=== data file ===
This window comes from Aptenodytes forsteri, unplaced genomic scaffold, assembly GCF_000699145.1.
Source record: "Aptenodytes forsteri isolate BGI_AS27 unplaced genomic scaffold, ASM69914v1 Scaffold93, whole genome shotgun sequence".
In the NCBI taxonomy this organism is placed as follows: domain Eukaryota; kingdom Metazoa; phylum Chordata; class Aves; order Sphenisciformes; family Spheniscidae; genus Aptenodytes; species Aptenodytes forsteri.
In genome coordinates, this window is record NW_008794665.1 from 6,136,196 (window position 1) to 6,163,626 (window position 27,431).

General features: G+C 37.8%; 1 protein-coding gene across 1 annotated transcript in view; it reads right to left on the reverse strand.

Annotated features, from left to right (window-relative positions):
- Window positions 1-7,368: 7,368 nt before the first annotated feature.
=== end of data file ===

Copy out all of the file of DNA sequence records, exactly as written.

This window comes from Aptenodytes forsteri, unplaced genomic scaffold, assembly GCF_000699145.1.
Source record: "Aptenodytes forsteri isolate BGI_AS27 unplaced genomic scaffold, ASM69914v1 Scaffold93, whole genome shotgun sequence".
In the NCBI taxonomy this organism is placed as follows: domain Eukaryota; kingdom Metazoa; phylum Chordata; class Aves; order Sphenisciformes; family Spheniscidae; genus Aptenodytes; species Aptenodytes forsteri.
In genome coordinates, this window is record NW_008794665.1 from 6,136,196 (window position 1) to 6,163,626 (window position 27,431).

General features: G+C 37.8%; 1 protein-coding gene across 1 annotated transcript in view; it reads right to left on the reverse strand.

Annotated features, from left to right (window-relative positions):
- Window positions 1-7,368: 7,368 nt before the first annotated feature.